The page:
Adams: What My Daughter’s High School Wait List Numbers Drove Home for Me About the Demand for Charter Schools among New York City Families

New York City families have yet to learn where their children have been accepted for public high school for fall 2021. My eighth-grade daughter, however, has already received notification from almost all the charter high schools she applied to.

At our first choice, her wait list number is 627. At our second, a network of charter schools, her wait list numbers are 609, 341, 199, 197 and 166.

I’ve been working in school admissions for over a decade, and I was still shocked by how high those were — not to mention by what wait list numbers that high suggested to me about parents’ trust in the city Department of Education.

For the 2021 public school admissions season, the department encouraged screened public high schools to put all those who met their base academic criteria into a lottery. This year, a student with a grade-point average of 99 no longer has any advantage over a student with a GPA of 85 in getting into a high-performing school.

The new admissions criteria meant placement for all students would depend more on pure chance. (As I tell parents, when it comes to getting into New York City schools: Don’t worry if your kid is smart; all kids are smart. Worry if your kid is lucky.)

To hedge their bets and expand their options, many families who’d never given it a moment’s thought previously applied to public charter schools in addition to traditional public schools.

Not just because the odds of getting into a highly coveted public high school were that much more unpredictable, but because, as I advised those who asked, when it comes to educating students chosen by lottery, charter schools have a better track record.

I have written previously about my suspicion that school screening is really just an attempt to identify children who are capable of educating themselves when the teachers fall short.

Due to rampant outside test prep, teachers who teach at “high-achieving” screened schools have grown accustomed to students coming in knowing the material ahead of time.

In 2018, District 3 on the Upper West Side of Manhattan set aside one-quarter of seats at their “top” middle schools for students who scored a 1 or a 2 on their state tests. (Performing at grade level is a 3, above grade level is a 4.)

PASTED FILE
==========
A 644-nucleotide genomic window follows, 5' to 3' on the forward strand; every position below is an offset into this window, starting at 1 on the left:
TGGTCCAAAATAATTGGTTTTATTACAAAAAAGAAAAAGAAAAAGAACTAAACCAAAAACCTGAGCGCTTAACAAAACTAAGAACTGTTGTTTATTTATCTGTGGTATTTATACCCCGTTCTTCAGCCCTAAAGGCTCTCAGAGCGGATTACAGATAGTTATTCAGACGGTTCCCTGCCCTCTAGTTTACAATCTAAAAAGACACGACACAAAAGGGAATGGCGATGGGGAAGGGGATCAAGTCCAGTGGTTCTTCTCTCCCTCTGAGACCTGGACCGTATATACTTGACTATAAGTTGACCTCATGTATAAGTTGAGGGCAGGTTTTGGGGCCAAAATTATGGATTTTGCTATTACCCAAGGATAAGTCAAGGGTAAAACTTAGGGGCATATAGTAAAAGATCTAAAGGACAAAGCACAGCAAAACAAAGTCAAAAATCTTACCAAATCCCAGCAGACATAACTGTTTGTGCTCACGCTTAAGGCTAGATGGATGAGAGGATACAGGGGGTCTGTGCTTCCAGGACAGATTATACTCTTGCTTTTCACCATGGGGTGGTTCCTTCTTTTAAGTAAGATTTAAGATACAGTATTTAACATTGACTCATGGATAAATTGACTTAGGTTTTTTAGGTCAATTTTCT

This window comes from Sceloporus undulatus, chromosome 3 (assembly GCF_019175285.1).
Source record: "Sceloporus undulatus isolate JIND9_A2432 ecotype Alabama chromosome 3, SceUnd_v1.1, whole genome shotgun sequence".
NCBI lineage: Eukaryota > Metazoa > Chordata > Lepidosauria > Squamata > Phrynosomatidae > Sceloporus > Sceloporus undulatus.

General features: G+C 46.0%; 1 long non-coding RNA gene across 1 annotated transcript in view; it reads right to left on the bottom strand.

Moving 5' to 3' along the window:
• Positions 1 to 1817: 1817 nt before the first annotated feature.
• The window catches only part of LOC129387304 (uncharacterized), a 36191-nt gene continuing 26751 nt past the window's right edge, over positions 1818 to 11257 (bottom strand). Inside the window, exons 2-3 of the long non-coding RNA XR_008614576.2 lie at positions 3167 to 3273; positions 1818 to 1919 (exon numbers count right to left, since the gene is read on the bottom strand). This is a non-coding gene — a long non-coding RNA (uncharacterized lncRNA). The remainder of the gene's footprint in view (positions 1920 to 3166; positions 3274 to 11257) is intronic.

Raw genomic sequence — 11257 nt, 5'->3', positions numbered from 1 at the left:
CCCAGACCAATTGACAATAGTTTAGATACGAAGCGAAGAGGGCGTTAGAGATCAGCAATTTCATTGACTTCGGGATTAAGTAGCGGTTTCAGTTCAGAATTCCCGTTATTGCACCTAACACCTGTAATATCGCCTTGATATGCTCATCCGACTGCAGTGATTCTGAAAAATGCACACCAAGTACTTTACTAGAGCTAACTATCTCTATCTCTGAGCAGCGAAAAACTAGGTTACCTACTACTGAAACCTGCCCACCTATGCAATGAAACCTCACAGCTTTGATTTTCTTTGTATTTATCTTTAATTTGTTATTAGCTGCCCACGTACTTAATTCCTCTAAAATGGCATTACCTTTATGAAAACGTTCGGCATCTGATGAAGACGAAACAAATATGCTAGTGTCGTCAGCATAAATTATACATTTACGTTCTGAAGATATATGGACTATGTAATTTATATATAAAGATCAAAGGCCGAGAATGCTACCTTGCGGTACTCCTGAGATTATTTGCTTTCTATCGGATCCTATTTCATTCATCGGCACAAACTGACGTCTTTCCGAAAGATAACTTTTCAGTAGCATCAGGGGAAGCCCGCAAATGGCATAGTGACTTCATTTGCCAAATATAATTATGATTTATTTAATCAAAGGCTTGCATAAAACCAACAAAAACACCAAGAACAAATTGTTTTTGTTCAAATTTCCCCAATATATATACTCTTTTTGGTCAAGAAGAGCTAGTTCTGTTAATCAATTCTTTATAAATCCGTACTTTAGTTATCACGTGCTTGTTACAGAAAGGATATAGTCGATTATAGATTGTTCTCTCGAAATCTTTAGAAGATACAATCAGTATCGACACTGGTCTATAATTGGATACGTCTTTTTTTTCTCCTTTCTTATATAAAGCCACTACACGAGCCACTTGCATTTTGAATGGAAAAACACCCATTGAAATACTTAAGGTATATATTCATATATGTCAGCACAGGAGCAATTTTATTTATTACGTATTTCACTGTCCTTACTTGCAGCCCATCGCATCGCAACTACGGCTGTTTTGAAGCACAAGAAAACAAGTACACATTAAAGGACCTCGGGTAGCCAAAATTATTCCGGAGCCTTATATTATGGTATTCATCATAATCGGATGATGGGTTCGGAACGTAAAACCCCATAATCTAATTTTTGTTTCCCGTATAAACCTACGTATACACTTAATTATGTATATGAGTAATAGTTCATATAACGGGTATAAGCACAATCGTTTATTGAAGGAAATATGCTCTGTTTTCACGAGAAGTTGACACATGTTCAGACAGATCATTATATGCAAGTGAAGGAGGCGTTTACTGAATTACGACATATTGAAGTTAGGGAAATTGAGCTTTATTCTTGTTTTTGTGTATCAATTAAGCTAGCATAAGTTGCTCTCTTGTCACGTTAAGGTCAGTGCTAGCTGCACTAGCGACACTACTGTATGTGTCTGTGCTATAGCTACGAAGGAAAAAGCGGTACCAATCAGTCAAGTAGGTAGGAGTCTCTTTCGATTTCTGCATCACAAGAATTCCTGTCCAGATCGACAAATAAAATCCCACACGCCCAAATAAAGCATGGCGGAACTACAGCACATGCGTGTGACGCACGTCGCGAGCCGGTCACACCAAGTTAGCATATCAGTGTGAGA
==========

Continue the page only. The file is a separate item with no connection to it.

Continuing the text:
In 2019, a mom railed at an open meeting, “They don’t know what to do with the low-scoring kids who got into these ‘great’ schools, and now they have no support. Do you know how they’re supporting my daughter? They’re not returning my calls. They have no plan!”

That’s my concern about any high schools admitting a lottery-based class for the first time this year. I’m not worried about the kids. I’m worried about the teachers being able to properly accommodate them all.

Charter schools, unlike screened schools, are required by state law to accept all children by lottery, and have been doing so since their inception.

In 2018, of New York City’s top 25 performing elementary schools, seven were schools that used some sort of screening method. And 16 were charter schools that admitted by lottery.

This leads me to believe that if my daughter is to attend a lottery school, she is more likely to get a teacher who knows how to work with students coming in at different academic levels at a charter than at a traditional public school.

That’s my personal reason for applying to charter schools this year. I suspect there are as many other motivations for doing so as there are other families applying.

I understood that my daughter’s chances of getting into her top-choice charter schools were always slim. But seeing wait list No. 627 and No. 609 in stark black and white really drove the point home of exactly how nervous many city parents — not just me — feel this year. We’ve lost faith in the department in multiple areas. We don’t know if schools will be open in September. We don’t know if teachers will be teaching live in September. We don’t know if instruction will be appropriately differentiated based on students’ various levels of learning loss during the pandemic.

The city has given us no reason to believe it will handle any of the above better in the fall than it has throughout the 2020-21 school year. Families don’t believe the department will do right by them, and, as a result, many of us seem much more open to giving charter schools a chance than ever before. Which explains the extensive wait lists.

Alina Adams is a New York Times best-selling romance and mystery writer, the author of Getting Into NYC Kindergarten and Getting Into NYC High School, a blogger at New York School Talk and mother of three. She believes you can’t have true school choice until all parents know all their school choices — and how to get them. Visit her website, www.NYCSchoolSecrets.com.

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